This book could be classified in any number of ways. There are elements of fantasy, mystery, suspense, romance, and history. As such, I thought it worked best as an historical novel, because this was the strongest part of the book. The story of Alais and Guilhem and Sajhe was the most interesting part of the book: The unfolding world of Alais in the 13th century was fascinating as we saw the Crusades from a European point of view--as the start of the Inquisition.
The modern parts of the story I enjoyed less well. The fantastical elements felt obvious. The mystery was okay but not great, and I wondered why it unfolded so slowly. The pace was such that it took me a couple of months to get into the book; I'd read a couple pages at night before I went to sleep, but when it was time to sit and relax and read I'd reach for something else. I was interested in what was going to happen, but I didn't have an urgency to discover where the story was going until the book was almost halfway over.
NOTE: The remainder of this review contains some minor spoilers. Summary: Meh.
For me the major weakness of the story was the bad guys (or women as the case may be) . In the historical part of the story I could partially understand why the characters were acting as they did, because everyone was to some degree constrained by their place in society. Oriane had a limited sphere of influence from which she could act, and so her actions were understandable within that context.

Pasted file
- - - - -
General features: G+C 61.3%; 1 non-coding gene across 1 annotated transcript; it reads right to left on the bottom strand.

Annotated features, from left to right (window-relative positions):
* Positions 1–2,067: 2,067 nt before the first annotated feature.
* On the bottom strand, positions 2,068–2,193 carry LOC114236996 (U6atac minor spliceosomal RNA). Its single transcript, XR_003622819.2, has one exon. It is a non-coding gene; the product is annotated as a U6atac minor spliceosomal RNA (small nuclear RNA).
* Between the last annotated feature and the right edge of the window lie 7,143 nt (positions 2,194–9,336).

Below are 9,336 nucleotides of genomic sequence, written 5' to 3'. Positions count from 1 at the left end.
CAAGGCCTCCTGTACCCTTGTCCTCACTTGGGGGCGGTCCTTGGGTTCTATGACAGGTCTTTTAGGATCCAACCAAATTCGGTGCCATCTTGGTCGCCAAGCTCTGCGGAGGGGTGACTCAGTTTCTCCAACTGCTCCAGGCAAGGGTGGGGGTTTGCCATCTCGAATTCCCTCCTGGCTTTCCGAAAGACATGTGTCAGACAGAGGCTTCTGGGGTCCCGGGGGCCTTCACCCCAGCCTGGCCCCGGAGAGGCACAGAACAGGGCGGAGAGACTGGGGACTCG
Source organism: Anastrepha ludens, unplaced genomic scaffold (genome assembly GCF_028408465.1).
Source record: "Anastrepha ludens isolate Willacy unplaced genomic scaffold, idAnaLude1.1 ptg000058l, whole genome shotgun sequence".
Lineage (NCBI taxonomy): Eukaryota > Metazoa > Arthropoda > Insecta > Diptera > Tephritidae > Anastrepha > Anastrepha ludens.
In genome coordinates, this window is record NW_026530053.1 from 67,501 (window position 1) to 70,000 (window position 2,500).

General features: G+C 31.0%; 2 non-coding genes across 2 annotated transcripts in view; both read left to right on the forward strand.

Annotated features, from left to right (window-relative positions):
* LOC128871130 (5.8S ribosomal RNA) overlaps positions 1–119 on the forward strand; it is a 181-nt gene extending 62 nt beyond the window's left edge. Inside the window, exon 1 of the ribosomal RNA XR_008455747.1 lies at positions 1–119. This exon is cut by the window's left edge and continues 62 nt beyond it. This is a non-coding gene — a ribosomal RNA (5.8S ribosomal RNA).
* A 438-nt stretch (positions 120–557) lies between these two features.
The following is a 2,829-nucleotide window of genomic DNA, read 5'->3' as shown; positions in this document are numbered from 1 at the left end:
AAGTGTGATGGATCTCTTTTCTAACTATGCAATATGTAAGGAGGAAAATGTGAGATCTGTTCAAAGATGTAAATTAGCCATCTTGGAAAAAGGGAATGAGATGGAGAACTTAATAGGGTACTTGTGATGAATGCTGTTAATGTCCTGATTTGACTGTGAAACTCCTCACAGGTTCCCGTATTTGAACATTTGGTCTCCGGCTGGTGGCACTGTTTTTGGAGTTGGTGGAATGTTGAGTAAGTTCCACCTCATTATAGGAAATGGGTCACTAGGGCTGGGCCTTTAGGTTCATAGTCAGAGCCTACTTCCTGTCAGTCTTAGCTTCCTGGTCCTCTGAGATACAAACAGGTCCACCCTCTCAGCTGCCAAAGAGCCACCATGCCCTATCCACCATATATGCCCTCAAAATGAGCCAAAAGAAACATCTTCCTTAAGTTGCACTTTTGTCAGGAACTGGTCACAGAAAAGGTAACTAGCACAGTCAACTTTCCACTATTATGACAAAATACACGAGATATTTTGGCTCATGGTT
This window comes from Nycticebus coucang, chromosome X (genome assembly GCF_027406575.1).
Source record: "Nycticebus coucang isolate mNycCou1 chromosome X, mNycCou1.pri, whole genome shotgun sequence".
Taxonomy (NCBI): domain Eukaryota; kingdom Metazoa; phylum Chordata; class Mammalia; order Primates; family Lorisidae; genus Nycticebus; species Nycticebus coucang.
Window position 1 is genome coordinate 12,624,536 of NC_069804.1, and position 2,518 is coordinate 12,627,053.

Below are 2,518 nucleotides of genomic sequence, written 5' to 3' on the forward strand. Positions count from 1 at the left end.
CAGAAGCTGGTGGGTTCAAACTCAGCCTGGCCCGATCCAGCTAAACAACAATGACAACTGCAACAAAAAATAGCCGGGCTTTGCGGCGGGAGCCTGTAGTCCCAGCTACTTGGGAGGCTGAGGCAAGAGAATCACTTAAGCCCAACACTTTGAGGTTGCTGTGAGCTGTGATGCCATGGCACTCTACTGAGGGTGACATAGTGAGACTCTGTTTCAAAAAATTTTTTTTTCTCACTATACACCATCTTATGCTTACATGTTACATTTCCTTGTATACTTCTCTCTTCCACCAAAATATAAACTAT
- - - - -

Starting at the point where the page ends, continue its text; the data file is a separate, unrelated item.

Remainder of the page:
The modern villains, however, did not make much sense to me. I did not understand why Marie-Cecile and her son and Authie acted as they did. Their actions were clear, but their reasons for acting as they did made little sense. It felt as if wealth = sense of entitlement = villain and that was good enough. It wasn't. I can understand their desire to collect the items in the Labyrinth trilogy, but I cannot understand their willingness to takes actions illegal and immoral to further their goal.
As far as the romantic portions of the story, I thought this too worked much better in the historical portion of the tale than in the modern half of the book. The relationship between Alais and and Guilhem was complex and developed throughout the story. The relationship between Alice and WIlliam seemed little more than inevitable. Yawn.
Essentially, if the author had spent as much time on the modern portion of the story as she did on the historical portion of the story, this would have been a much stronger book. As it is, I can only recommend it for the historical portion of the book. Half a book is better than none, but there are other books out there where the story remains strong throughout the book that are more worth your time and money.